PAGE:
Pilgrim Governor William Bradford

He was only in his twenties when the awesome responsibility of governing a community was thrust upon him. Then, for 35 years of the next 40, he continued to lead that community, being reelected annually. That must mean he was doing something right.

His name was William Bradford, governor of the Pilgrim colony of Plymouth. He arrived on the Mayflower in 1620 along with a band of his fellow believers. In England, they were called Separatists because they didn’t want to belong to the state-sponsored church. For that stance, they were persecuted.

America was the opportunity to set up a colony and be able to do things the way they thought God commanded. Bradford, although young, led with increasing confidence.

He negotiated a treaty with his nearest neighbor, Chief Massasoit. That treaty lasted for more than 50 years, beyond the deaths of the two who fashioned it. He changed the farming system from a collectivist method to private enterprise. Immediately, initiative and industry thrived. As he later wrote about this change:

The failure of this experiment of communal living, which was tried for several years, and by good and honest men, proves the emptiness of the theory of Plato and other ancients—that the taking away of private property, and the possession of it in community . . . . would make a state happy and flourishing; as if they were wiser than God. . . .

Let none argue that this is due to human failing, rather than to this communistic plan of life in itself. I answer, seeing that all men have this failing in them, that God in His wisdom saw that another course was fitter for them.

In William Bradford, we have an American example of honest and godly government.

American Character: Pocahontas

To some, she is the stuff of legend. Perhaps that’s why Disney felt comfortable making a film that is largely fantasy.

First, she was not an alluring young woman when she met Capt. John Smith; she was about ten years old. Fantasy is at work also in the image of John Smith here.

Pocahontas was fascinated with these English settlers. She spent time at the fort playing with the young boys. Her father, Chief Powhatan, didn’t mind her visiting his enemies because she could then provide intelligence about them.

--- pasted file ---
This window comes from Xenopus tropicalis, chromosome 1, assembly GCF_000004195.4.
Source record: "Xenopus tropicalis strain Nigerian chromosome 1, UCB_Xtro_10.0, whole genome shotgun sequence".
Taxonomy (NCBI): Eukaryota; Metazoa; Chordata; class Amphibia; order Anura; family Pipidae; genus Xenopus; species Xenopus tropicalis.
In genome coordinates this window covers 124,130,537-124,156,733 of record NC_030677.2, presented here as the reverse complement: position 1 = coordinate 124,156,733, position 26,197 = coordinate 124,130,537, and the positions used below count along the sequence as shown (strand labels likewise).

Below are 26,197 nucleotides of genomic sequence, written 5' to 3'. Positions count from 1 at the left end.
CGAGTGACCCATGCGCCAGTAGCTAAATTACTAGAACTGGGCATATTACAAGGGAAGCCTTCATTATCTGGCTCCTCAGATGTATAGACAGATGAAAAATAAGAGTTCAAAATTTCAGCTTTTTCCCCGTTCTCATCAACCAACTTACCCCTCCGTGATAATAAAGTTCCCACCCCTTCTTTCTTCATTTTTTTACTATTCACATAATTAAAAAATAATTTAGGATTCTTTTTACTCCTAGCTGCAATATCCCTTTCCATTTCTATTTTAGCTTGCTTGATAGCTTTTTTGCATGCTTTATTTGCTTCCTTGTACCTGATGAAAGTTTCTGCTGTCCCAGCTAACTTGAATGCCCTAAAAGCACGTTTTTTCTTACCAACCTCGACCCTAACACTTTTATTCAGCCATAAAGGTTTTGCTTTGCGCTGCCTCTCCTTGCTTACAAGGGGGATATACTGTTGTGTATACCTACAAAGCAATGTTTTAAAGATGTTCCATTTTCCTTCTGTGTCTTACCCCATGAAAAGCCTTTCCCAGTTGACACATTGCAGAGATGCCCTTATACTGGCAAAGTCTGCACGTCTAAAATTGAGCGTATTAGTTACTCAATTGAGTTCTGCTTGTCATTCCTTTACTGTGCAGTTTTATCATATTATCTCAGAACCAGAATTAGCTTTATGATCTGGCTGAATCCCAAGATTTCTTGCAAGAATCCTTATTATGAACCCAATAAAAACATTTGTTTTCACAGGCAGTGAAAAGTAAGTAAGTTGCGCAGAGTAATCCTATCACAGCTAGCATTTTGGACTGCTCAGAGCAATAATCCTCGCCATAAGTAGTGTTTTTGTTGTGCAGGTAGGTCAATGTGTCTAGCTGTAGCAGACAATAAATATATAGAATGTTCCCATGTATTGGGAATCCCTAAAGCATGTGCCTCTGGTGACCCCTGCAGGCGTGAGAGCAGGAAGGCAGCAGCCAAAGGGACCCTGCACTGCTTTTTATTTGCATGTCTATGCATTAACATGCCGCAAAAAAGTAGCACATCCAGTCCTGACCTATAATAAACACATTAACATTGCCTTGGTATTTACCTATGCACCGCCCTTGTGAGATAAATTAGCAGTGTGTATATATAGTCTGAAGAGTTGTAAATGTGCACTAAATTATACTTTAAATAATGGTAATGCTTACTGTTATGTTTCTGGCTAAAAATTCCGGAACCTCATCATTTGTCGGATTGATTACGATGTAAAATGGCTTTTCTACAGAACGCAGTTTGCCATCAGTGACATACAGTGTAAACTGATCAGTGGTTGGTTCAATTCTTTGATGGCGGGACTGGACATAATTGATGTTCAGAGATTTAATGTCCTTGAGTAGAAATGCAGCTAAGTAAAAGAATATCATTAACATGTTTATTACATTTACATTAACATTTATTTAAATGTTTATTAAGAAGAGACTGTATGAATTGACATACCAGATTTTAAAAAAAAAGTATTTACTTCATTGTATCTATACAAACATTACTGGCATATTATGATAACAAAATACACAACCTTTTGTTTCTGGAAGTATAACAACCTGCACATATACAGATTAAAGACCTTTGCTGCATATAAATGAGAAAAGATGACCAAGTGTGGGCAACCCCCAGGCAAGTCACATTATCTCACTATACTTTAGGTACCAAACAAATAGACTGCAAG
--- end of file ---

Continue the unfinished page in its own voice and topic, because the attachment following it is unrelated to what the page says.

When Smith went back to England, she was informed that he had died. Her link to the settlers was broken, and she stayed away for a few years.

A later Jamestown governor got the bright idea that the best way to get concessions from Chief Powhatan was to take something that he valued and then offer to trade. So he took Pocahontas. She was kidnapped by the settlers in order to force Powhatan’s hand.

Abduction of Pocahontas

Abduction of Pocahontas

Those plans were foiled when Powhatan refused to deal. A combination of Pocahontas’s interest in English culture and anger toward her father for his attitude led her to remain at Jamestown, where she was taught the Christian faith. She decided she wanted to be a Christian and was baptized.

This painting of the baptism of Pocahontas can be seen in the Capitol rotunda in Washington, DC. Yes, it also has a little fantasy in its depiction of the baptism. There were no Roman columns in the New World. Yet the fact is that Pocahontas did become a Christian. She even took what she considered to be a Christian name: Rebecca.

She also married one of the colonists: John Rolfe, a new settler who had recently lost his first wife. Their marriage was the beginning of a better time in the colony. It formed a bridge between the English and native cultures. Peace, however uneasy, resulted.

Pocahontas gave birth to a son, Thomas. The Virginia Company, which had sponsored the Jamestown settlement, knew a good public relations coup when they saw it. The Rolfe family went to England, where the company could show off the Indian princess who had become a Christian. They hoped this would bring in more investors.

Pocahontas liked England, and indications are that she wished to stay. Her Christian faith drew her closer to English culture. She even had her portrait painted while she was in England.

This portrait is probably the most famous of all depictions of Pocahontas, who was now also known as Lady Rebecca.

As they were awaiting departure for the return trip to Virginia, Pocahontas became ill. They had to take her off the ship. As she lay dying, she told her husband not to grieve; it was the lot of everyone to die. She exhibited a calm assurance of eternal life.

Pocahontas–inquisitive child, peacemaker between cultures, voluntary convert to the Christian faith. In her twenty short years, she made an impact on American history, and her real story is much more significant than the stuff of legend.